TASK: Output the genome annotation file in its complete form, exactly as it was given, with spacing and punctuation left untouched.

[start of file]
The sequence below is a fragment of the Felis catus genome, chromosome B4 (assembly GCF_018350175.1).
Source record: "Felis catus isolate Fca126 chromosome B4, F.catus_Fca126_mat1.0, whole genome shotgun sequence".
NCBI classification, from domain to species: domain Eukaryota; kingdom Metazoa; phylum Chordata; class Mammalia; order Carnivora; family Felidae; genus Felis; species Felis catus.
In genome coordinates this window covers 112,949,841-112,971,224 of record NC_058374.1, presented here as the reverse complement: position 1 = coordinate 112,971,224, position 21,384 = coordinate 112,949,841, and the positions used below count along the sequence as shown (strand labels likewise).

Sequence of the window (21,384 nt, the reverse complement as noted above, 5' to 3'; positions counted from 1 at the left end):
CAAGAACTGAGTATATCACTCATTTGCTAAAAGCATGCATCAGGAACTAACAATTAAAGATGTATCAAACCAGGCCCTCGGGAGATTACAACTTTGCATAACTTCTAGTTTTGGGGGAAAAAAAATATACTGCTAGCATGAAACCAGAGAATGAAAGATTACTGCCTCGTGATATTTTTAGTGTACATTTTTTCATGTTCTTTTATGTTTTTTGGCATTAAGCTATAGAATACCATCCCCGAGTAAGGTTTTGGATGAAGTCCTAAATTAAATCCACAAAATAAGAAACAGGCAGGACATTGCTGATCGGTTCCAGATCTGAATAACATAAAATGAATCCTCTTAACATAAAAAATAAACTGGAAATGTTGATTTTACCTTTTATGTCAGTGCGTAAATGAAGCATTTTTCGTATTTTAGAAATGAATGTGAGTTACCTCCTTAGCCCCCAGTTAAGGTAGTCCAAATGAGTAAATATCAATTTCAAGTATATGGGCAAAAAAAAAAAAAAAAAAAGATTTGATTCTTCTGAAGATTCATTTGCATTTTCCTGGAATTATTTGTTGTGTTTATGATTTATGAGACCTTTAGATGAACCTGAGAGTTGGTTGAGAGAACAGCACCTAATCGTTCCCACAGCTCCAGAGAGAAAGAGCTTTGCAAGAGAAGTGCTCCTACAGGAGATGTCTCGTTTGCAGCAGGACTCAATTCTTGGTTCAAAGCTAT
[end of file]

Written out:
The sequence below is a fragment of the Felis catus genome, chromosome B4 (assembly GCF_018350175.1).
Source record: "Felis catus isolate Fca126 chromosome B4, F.catus_Fca126_mat1.0, whole genome shotgun sequence".
NCBI classification, from domain to species: domain Eukaryota; kingdom Metazoa; phylum Chordata; class Mammalia; order Carnivora; family Felidae; genus Felis; species Felis catus.
In genome coordinates this window covers 112,949,841-112,971,224 of record NC_058374.1, presented here as the reverse complement: position 1 = coordinate 112,971,224, position 21,384 = coordinate 112,949,841, and the positions used below count along the sequence as shown (strand labels likewise).

Sequence of the window (21,384 nt, the reverse complement as noted above, 5' to 3'; positions counted from 1 at the left end):
CAAGAACTGAGTATATCACTCATTTGCTAAAAGCATGCATCAGGAACTAACAATTAAAGATGTATCAAACCAGGCCCTCGGGAGATTACAACTTTGCATAACTTCTAGTTTTGGGGGAAAAAAAATATACTGCTAGCATGAAACCAGAGAATGAAAGATTACTGCCTCGTGATATTTTTAGTGTACATTTTTTCATGTTCTTTTATGTTTTTTGGCATTAAGCTATAGAATACCATCCCCGAGTAAGGTTTTGGATGAAGTCCTAAATTAAATCCACAAAATAAGAAACAGGCAGGACATTGCTGATCGGTTCCAGATCTGAATAACATAAAATGAATCCTCTTAACATAAAAAATAAACTGGAAATGTTGATTTTACCTTTTATGTCAGTGCGTAAATGAAGCATTTTTCGTATTTTAGAAATGAATGTGAGTTACCTCCTTAGCCCCCAGTTAAGGTAGTCCAAATGAGTAAATATCAATTTCAAGTATATGGGCAAAAAAAAAAAAAAAAAAAGATTTGATTCTTCTGAAGATTCATTTGCATTTTCCTGGAATTATTTGTTGTGTTTATGATTTATGAGACCTTTAGATGAACCTGAGAGTTGGTTGAGAGAACAGCACCTAATCGTTCCCACAGCTCCAGAGAGAAAGAGCTTTGCAAGAGAAGTGCTCCTACAGGAGATGTCTCGTTTGCAGCAGGACTCAATTCTTGGTTCAAAGCTAT